Everyone knows that a website needs to be responsive, fast and secure – but how are your sites being tested? Are you doing it first, or leaving it to your users?
My next few posts are going to be a bit different to the ones I’ve done previously – I’m going to suggest a few links that might help give you a shortcut to solving some common issues. In this post I’ll share some links that enable you to benchmark your webpages. It’s always better for you to find the kind of problems these sites highlight (because if you don’t find these problems first, then it means your users are suffering).
I’ve often found these kind of sites to be really useful – occasionally they’ll flag something I’ve forgotten or not thought about, and I’ve found them most helpful when I’m auditing someone else’s site for snags.
Google have created an application to which rates your application for how it responds on different device types (mobile, tablet, desktop).
‘Mobile First’ is more than just testing for responsiveness – ideally sites today should be built to be Progressive Web Apps. If you don’t know what a Progressive Web App is, then check out the Wikipedia entry for a Progressive Web App.
Google have created a plugin for their Chrome browser called “Lighthouse” – this will test your website to see if it meets the basic criteria of a progressive web app. This isn’t strictly a benchmarking site (although the plugin runs in a browser) – it’ll give you a score out of 100 for how your site rates against their best practices.
Build for speed
PageSpeed from Google: https://developers.google.com/speed/pagespeed/insights/
What about CSS?
I hate to say it, but sometimes CSS is treated like a poor relation when it comes to page optimisation. Just because we’ve minified the CSS and gzip-ed the stream doesn’t mean we’ve optimised it – there’s often lots of CSS classes which aren’t used or even have errors – the links below help you see if your CSS is bloated or has errors.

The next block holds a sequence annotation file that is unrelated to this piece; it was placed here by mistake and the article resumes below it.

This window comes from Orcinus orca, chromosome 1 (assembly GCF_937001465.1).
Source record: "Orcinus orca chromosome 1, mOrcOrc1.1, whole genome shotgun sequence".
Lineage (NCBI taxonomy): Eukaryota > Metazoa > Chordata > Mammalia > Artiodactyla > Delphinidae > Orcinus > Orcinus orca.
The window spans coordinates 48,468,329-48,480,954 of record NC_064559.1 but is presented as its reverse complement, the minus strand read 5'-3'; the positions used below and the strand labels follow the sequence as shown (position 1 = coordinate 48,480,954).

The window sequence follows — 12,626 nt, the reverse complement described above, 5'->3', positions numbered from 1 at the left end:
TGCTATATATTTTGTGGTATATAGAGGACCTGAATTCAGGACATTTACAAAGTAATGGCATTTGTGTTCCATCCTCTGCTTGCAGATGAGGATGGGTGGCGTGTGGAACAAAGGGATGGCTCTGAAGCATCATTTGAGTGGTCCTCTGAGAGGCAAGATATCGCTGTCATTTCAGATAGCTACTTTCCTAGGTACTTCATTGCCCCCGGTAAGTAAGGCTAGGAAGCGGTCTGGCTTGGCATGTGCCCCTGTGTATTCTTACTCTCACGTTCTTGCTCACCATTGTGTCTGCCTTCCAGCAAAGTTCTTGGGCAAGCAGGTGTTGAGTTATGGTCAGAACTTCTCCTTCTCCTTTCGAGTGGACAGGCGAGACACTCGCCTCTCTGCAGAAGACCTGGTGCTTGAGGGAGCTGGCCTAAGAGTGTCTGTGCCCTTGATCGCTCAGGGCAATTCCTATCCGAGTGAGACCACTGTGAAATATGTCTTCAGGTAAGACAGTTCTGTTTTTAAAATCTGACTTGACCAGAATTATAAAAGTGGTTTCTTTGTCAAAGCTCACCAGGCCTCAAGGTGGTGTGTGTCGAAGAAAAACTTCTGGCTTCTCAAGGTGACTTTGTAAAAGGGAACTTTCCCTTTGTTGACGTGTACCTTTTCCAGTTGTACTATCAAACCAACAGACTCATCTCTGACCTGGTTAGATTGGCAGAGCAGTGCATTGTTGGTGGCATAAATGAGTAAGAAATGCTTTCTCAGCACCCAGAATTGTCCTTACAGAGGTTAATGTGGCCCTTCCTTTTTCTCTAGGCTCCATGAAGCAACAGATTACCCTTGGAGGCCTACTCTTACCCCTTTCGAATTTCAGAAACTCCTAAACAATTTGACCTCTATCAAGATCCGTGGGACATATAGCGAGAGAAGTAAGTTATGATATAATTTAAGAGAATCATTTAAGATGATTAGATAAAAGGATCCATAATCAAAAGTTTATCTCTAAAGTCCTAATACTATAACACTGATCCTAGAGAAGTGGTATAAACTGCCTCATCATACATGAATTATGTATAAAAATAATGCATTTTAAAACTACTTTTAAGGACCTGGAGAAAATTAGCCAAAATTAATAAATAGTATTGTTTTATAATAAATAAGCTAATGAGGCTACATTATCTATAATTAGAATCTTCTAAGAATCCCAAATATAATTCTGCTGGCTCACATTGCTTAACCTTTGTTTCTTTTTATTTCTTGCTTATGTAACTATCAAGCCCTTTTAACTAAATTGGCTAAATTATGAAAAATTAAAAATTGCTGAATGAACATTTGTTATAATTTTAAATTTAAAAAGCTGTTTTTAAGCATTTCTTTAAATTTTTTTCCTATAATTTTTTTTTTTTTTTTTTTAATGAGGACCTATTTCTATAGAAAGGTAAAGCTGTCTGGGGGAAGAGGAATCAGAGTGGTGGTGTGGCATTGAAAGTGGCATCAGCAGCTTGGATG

Parse CSS gives a nice minimal assessment and summary of the styles available to the page being tested, and is really useful as it provides a preview of these styles. The site doesn’t make any judgement on whether the CSS is good or bad – but you might find that a vast amount of the styles available to you actually aren’t needed.
If you want to read more about how to use this information to improve your site, check out CSS Purge at http://www.csspurge.com/. This gives a good explanation of why CSS bloat is damaging your site performance, and how to improve it.
I’ve covered some of this in a previous post, but I’ll include the benchmarking sites that I like here again for completeness.
SecurityHeaders.io – this is a simple interface which checks if your site’s headers could be tuned be more secure against attack. It really helpfully links to explanations of jargon, and explains why it matters in plain English.
Also, High Tech Bridge also provide a site to do a similar test.
I hope these links and tools are useful – they’ll maybe give you a new way of looking at your site, and might point you in the direction of making it better.